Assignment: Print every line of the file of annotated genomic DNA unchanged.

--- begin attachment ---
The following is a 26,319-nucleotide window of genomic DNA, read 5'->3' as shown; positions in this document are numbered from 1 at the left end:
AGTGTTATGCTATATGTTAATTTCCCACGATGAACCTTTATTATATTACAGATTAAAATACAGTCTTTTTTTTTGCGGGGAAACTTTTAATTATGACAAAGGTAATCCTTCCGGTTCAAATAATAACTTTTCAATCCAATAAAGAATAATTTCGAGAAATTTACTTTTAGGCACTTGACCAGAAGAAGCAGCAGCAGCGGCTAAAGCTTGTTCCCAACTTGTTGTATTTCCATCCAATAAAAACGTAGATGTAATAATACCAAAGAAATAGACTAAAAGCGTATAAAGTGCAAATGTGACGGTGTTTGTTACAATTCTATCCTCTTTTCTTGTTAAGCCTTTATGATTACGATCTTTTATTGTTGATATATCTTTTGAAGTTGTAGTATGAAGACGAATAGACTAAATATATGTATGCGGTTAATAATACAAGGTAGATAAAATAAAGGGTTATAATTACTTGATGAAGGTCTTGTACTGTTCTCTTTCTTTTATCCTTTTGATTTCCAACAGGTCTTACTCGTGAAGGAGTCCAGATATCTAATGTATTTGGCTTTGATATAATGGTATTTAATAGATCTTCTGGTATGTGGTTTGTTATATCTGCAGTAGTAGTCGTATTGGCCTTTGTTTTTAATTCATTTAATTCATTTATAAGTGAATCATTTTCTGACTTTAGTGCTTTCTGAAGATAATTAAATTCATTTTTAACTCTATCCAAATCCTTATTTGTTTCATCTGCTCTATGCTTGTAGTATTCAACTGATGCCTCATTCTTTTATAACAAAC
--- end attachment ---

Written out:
The following is a 26,319-nucleotide window of genomic DNA, read 5'->3' as shown; positions in this document are numbered from 1 at the left end:
AGTGTTATGCTATATGTTAATTTCCCACGATGAACCTTTATTATATTACAGATTAAAATACAGTCTTTTTTTTTGCGGGGAAACTTTTAATTATGACAAAGGTAATCCTTCCGGTTCAAATAATAACTTTTCAATCCAATAAAGAATAATTTCGAGAAATTTACTTTTAGGCACTTGACCAGAAGAAGCAGCAGCAGCGGCTAAAGCTTGTTCCCAACTTGTTGTATTTCCATCCAATAAAAACGTAGATGTAATAATACCAAAGAAATAGACTAAAAGCGTATAAAGTGCAAATGTGACGGTGTTTGTTACAATTCTATCCTCTTTTCTTGTTAAGCCTTTATGATTACGATCTTTTATTGTTGATATATCTTTTGAAGTTGTAGTATGAAGACGAATAGACTAAATATATGTATGCGGTTAATAATACAAGGTAGATAAAATAAAGGGTTATAATTACTTGATGAAGGTCTTGTACTGTTCTCTTTCTTTTATCCTTTTGATTTCCAACAGGTCTTACTCGTGAAGGAGTCCAGATATCTAATGTATTTGGCTTTGATATAATGGTATTTAATAGATCTTCTGGTATGTGGTTTGTTATATCTGCAGTAGTAGTCGTATTGGCCTTTGTTTTTAATTCATTTAATTCATTTATAAGTGAATCATTTTCTGACTTTAGTGCTTTCTGAAGATAATTAAATTCATTTTTAACTCTATCCAAATCCTTATTTGTTTCATCTGCTCTATGCTTGTAGTATTCAACTGATGCCTCATTCTTTTATAACAAAC